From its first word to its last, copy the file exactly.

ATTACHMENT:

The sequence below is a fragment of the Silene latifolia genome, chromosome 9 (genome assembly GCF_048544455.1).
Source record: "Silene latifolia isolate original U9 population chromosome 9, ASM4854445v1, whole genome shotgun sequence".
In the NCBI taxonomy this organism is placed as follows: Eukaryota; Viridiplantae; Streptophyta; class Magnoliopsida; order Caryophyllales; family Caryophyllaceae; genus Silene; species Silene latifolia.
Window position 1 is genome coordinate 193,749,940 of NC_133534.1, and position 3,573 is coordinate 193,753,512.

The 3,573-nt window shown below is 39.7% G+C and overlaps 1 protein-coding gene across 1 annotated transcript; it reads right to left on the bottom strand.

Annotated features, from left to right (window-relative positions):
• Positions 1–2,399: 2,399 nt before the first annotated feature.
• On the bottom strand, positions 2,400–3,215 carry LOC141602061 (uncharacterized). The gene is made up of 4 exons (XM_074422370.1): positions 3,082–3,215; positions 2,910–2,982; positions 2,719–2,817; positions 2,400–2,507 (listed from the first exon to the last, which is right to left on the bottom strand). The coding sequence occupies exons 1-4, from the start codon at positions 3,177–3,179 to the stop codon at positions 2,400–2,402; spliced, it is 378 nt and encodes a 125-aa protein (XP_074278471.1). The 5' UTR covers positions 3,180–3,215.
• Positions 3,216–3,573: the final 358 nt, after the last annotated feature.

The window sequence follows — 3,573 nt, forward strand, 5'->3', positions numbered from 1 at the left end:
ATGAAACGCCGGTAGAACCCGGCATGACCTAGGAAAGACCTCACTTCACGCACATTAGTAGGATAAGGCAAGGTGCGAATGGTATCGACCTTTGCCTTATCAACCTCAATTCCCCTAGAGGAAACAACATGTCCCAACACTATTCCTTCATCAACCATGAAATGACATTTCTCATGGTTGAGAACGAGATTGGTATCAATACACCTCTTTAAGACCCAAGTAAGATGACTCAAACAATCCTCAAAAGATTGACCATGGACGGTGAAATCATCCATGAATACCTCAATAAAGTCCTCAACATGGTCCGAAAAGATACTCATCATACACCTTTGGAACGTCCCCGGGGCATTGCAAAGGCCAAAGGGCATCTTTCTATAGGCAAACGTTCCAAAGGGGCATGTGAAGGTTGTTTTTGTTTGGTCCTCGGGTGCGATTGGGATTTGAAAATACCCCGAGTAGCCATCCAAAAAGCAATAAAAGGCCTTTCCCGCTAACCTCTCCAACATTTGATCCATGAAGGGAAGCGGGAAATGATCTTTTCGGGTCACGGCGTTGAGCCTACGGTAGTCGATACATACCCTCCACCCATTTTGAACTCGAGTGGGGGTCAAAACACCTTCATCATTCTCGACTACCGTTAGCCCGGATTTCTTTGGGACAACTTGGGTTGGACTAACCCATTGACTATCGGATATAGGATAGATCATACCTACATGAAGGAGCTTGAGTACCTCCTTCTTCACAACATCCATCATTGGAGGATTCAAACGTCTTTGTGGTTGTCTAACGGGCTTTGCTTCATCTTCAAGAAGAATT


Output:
The sequence below is a fragment of the Silene latifolia genome, chromosome 9 (genome assembly GCF_048544455.1).
Source record: "Silene latifolia isolate original U9 population chromosome 9, ASM4854445v1, whole genome shotgun sequence".
In the NCBI taxonomy this organism is placed as follows: Eukaryota; Viridiplantae; Streptophyta; class Magnoliopsida; order Caryophyllales; family Caryophyllaceae; genus Silene; species Silene latifolia.
Window position 1 is genome coordinate 193,749,940 of NC_133534.1, and position 3,573 is coordinate 193,753,512.

The 3,573-nt window shown below is 39.7% G+C and overlaps 1 protein-coding gene across 1 annotated transcript; it reads right to left on the bottom strand.

Annotated features, from left to right (window-relative positions):
• Positions 1–2,399: 2,399 nt before the first annotated feature.
• On the bottom strand, positions 2,400–3,215 carry LOC141602061 (uncharacterized). The gene is made up of 4 exons (XM_074422370.1): positions 3,082–3,215; positions 2,910–2,982; positions 2,719–2,817; positions 2,400–2,507 (listed from the first exon to the last, which is right to left on the bottom strand). The coding sequence occupies exons 1-4, from the start codon at positions 3,177–3,179 to the stop codon at positions 2,400–2,402; spliced, it is 378 nt and encodes a 125-aa protein (XP_074278471.1). The 5' UTR covers positions 3,180–3,215.
• Positions 3,216–3,573: the final 358 nt, after the last annotated feature.

The window sequence follows — 3,573 nt, forward strand, 5'->3', positions numbered from 1 at the left end:
ATGAAACGCCGGTAGAACCCGGCATGACCTAGGAAAGACCTCACTTCACGCACATTAGTAGGATAAGGCAAGGTGCGAATGGTATCGACCTTTGCCTTATCAACCTCAATTCCCCTAGAGGAAACAACATGTCCCAACACTATTCCTTCATCAACCATGAAATGACATTTCTCATGGTTGAGAACGAGATTGGTATCAATACACCTCTTTAAGACCCAAGTAAGATGACTCAAACAATCCTCAAAAGATTGACCATGGACGGTGAAATCATCCATGAATACCTCAATAAAGTCCTCAACATGGTCCGAAAAGATACTCATCATACACCTTTGGAACGTCCCCGGGGCATTGCAAAGGCCAAAGGGCATCTTTCTATAGGCAAACGTTCCAAAGGGGCATGTGAAGGTTGTTTTTGTTTGGTCCTCGGGTGCGATTGGGATTTGAAAATACCCCGAGTAGCCATCCAAAAAGCAATAAAAGGCCTTTCCCGCTAACCTCTCCAACATTTGATCCATGAAGGGAAGCGGGAAATGATCTTTTCGGGTCACGGCGTTGAGCCTACGGTAGTCGATACATACCCTCCACCCATTTTGAACTCGAGTGGGGGTCAAAACACCTTCATCATTCTCGACTACCGTTAGCCCGGATTTCTTTGGGACAACTTGGGTTGGACTAACCCATTGACTATCGGATATAGGATAGATCATACCTACATGAAGGAGCTTGAGTACCTCCTTCTTCACAACATCCATCATTGGAGGATTCAAACGTCTTTGTGGTTGTCTAACGGGCTTTGCTTCATCTTCAAGAAGAATT